A tree in the context of nature
A tree here is thin/slender with extensive branching limited to the upper third of its height. The light is very limited in a forest, so a young tree grows very slowly in older ones’ shade. It waits for its moment, when a big neighbor dies or collapses, and then speed up and fill up the break in the canopy.
A tree here is bulgy/corpulent, it is relatively symmetrical, and its crown can spread all the way broadly from the top to the very ground. A tree in the field doesn't need to compete so intensely, and it doesn't grow as high as in the forest. In fact, it can be very productive even at the ground level.
A tree here coexists with humans and is expected to be beneficial for them. Basically, those kinds of trees have been imprinted into some kind of idyllic landscape impression. Willows are planted to drain the water from wetlands and used to yield wicker. Orchards produce fruits, and other trees lend their shadows to ease the traveler on a summer day.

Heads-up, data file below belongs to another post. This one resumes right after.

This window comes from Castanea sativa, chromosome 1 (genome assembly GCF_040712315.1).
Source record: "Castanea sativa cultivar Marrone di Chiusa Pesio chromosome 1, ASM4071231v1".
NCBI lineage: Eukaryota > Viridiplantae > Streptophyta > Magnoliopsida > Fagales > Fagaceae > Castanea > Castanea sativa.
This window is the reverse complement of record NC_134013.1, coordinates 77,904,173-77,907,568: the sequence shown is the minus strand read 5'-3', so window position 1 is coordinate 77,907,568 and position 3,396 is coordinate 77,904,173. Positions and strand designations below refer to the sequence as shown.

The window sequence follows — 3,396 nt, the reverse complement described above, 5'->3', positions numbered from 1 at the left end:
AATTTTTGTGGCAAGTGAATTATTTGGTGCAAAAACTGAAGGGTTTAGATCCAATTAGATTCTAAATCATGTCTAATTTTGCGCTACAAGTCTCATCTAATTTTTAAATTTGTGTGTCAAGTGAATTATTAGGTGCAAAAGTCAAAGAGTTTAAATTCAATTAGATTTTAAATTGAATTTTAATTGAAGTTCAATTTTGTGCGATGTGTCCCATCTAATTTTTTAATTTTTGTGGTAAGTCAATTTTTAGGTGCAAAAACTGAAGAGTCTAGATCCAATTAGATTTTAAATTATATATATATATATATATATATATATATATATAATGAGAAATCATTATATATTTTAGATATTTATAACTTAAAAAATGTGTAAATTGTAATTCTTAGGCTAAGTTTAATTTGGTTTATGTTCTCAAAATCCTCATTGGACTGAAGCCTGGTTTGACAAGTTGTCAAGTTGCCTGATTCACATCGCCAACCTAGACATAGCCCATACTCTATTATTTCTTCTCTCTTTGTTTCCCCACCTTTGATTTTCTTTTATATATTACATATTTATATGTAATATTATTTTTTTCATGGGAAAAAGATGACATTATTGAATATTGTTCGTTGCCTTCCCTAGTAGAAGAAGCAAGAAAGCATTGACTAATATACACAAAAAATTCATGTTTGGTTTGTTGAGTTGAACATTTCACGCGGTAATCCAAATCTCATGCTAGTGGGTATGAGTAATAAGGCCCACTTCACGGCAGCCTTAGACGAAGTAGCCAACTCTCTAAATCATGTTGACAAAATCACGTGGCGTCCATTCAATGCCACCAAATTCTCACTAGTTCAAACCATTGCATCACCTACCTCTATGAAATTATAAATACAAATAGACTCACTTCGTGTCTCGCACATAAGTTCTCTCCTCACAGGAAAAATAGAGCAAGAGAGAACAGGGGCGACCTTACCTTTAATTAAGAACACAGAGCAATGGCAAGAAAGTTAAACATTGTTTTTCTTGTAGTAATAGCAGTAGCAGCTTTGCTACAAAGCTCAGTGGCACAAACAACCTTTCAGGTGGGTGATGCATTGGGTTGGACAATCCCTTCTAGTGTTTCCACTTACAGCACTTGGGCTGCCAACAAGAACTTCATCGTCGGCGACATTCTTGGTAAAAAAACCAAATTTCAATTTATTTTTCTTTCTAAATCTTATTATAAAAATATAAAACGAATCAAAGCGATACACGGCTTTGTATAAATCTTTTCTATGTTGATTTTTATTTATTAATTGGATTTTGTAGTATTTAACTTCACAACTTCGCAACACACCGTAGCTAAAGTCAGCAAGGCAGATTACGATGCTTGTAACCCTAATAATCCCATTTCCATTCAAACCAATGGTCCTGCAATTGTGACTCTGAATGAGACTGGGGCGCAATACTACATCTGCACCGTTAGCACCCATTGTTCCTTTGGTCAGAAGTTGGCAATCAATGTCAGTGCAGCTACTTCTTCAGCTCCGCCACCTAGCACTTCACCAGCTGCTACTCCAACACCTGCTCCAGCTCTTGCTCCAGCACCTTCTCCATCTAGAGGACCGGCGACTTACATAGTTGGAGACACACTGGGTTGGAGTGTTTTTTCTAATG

A tree here tends to be shaped entirely by human treatment. In an urban environment, it can be of great value. It lowers the temperature and cleans the air. Unfortunately, it’s not an easy scenario for a tree. It usually grows surrounded by artificial obstacles and can be pruned each year to maintain the desired shape.
How to make a perfect 3d tree?
Making a Basic Shape of a Tree
Using presets to shape a general tree (Grove3d / Blender)
Preparing 3d Geometry
Preparing scattering system (3dsmax / Corona Scatter)
Sculpting / Fleshing Out
Adding detail to trunk (Zbrush / 3dsmax)
Adding [bark] Materials
Using Triplanar Mapping and CoronaDistance (3dsmax / Corona Renderer)
Adding that extra flair to the tree (Megascans / 3dsmax)
Step 1Making a basic shape of a tree
Step 2Preparing 3d geometry
Step 3Sculpting / Fleshing out
Step 4Adding (bark) materials
Step 5Final detailing
Bonus StepWinter variation
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